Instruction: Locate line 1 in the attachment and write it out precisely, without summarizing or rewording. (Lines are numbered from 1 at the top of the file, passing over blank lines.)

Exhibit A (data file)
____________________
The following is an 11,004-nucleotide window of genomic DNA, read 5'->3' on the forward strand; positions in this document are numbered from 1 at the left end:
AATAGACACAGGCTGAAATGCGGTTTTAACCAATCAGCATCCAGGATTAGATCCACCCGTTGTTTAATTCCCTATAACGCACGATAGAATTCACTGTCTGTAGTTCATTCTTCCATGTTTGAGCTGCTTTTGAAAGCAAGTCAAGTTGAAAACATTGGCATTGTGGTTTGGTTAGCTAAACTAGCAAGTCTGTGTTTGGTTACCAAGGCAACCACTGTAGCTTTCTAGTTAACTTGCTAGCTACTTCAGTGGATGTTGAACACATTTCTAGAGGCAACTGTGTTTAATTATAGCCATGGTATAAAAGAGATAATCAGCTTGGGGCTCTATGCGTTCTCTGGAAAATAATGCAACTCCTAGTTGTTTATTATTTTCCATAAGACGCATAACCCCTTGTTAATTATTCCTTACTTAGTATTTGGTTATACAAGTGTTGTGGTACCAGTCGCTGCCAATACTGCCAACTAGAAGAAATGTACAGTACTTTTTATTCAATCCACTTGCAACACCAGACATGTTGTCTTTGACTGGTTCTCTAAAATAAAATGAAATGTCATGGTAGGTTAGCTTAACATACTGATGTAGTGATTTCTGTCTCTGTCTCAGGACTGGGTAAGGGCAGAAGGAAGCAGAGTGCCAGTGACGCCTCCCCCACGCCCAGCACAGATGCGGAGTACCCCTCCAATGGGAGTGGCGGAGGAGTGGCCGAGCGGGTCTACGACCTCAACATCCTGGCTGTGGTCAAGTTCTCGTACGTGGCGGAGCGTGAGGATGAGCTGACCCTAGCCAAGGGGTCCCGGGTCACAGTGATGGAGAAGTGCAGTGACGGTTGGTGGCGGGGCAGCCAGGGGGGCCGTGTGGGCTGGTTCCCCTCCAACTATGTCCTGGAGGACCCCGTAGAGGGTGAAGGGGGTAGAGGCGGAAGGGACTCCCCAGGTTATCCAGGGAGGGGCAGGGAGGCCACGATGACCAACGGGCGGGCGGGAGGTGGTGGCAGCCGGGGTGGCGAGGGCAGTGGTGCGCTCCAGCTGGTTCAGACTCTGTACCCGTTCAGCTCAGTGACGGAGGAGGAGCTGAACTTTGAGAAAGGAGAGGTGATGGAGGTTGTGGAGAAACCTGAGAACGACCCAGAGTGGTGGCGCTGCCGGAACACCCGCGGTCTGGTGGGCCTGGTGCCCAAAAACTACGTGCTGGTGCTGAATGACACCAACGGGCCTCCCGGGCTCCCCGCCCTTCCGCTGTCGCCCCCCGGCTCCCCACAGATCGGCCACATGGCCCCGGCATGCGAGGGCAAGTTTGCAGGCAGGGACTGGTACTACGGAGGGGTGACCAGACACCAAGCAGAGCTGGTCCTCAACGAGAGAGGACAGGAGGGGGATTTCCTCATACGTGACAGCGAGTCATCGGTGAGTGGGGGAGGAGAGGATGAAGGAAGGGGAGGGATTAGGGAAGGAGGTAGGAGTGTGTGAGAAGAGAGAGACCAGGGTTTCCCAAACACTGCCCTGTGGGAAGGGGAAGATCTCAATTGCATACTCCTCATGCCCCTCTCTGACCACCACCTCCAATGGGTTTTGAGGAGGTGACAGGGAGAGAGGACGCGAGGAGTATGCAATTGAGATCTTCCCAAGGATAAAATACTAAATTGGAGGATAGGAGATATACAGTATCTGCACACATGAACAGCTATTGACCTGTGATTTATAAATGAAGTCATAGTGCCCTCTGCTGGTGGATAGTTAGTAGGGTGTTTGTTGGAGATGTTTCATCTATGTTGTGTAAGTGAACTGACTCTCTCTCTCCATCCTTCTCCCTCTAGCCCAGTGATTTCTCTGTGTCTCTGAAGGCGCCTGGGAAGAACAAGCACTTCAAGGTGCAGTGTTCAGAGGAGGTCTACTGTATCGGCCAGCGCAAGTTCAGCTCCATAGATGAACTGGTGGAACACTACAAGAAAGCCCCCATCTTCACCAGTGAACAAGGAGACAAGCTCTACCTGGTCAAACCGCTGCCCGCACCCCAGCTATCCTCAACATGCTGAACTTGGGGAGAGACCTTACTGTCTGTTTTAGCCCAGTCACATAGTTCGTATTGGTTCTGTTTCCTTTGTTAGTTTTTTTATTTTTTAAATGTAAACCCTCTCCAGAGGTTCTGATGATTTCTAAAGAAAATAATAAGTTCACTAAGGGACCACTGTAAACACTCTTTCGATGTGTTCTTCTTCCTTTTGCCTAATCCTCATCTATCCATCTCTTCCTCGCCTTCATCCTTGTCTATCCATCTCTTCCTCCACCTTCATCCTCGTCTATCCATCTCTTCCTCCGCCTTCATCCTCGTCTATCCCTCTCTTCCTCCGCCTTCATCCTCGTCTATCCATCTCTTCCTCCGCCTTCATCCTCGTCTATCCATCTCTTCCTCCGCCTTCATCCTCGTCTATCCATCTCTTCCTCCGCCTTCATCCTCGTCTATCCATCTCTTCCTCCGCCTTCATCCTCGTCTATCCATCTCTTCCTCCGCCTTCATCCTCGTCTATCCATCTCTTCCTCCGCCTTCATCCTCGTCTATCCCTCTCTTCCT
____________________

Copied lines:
The following is an 11,004-nucleotide window of genomic DNA, read 5'->3' on the forward strand; positions in this document are numbered from 1 at the left end: